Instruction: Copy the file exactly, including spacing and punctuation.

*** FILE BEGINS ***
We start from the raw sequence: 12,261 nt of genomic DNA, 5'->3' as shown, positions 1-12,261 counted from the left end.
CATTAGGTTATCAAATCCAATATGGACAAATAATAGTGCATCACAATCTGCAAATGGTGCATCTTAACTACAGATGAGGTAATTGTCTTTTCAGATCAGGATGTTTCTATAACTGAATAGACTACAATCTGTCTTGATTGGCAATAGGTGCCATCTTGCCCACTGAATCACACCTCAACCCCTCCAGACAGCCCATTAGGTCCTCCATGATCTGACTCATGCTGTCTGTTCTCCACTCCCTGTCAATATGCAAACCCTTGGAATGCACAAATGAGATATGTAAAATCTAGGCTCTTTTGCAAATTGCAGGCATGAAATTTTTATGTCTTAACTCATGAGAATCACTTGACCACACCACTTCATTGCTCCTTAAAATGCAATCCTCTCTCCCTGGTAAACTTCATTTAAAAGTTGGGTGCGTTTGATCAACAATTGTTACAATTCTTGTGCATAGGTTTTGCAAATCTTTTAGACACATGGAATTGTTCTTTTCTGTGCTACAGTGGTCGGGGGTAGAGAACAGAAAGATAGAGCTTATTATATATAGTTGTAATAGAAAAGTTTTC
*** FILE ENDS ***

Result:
We start from the raw sequence: 12,261 nt of genomic DNA, 5'->3' as shown, positions 1-12,261 counted from the left end.
CATTAGGTTATCAAATCCAATATGGACAAATAATAGTGCATCACAATCTGCAAATGGTGCATCTTAACTACAGATGAGGTAATTGTCTTTTCAGATCAGGATGTTTCTATAACTGAATAGACTACAATCTGTCTTGATTGGCAATAGGTGCCATCTTGCCCACTGAATCACACCTCAACCCCTCCAGACAGCCCATTAGGTCCTCCATGATCTGACTCATGCTGTCTGTTCTCCACTCCCTGTCAATATGCAAACCCTTGGAATGCACAAATGAGATATGTAAAATCTAGGCTCTTTTGCAAATTGCAGGCATGAAATTTTTATGTCTTAACTCATGAGAATCACTTGACCACACCACTTCATTGCTCCTTAAAATGCAATCCTCTCTCCCTGGTAAACTTCATTTAAAAGTTGGGTGCGTTTGATCAACAATTGTTACAATTCTTGTGCATAGGTTTTGCAAATCTTTTAGACACATGGAATTGTTCTTTTCTGTGCTACAGTGGTCGGGGGTAGAGAACAGAAAGATAGAGCTTATTATATATAGTTGTAATAGAAAAGTTTTC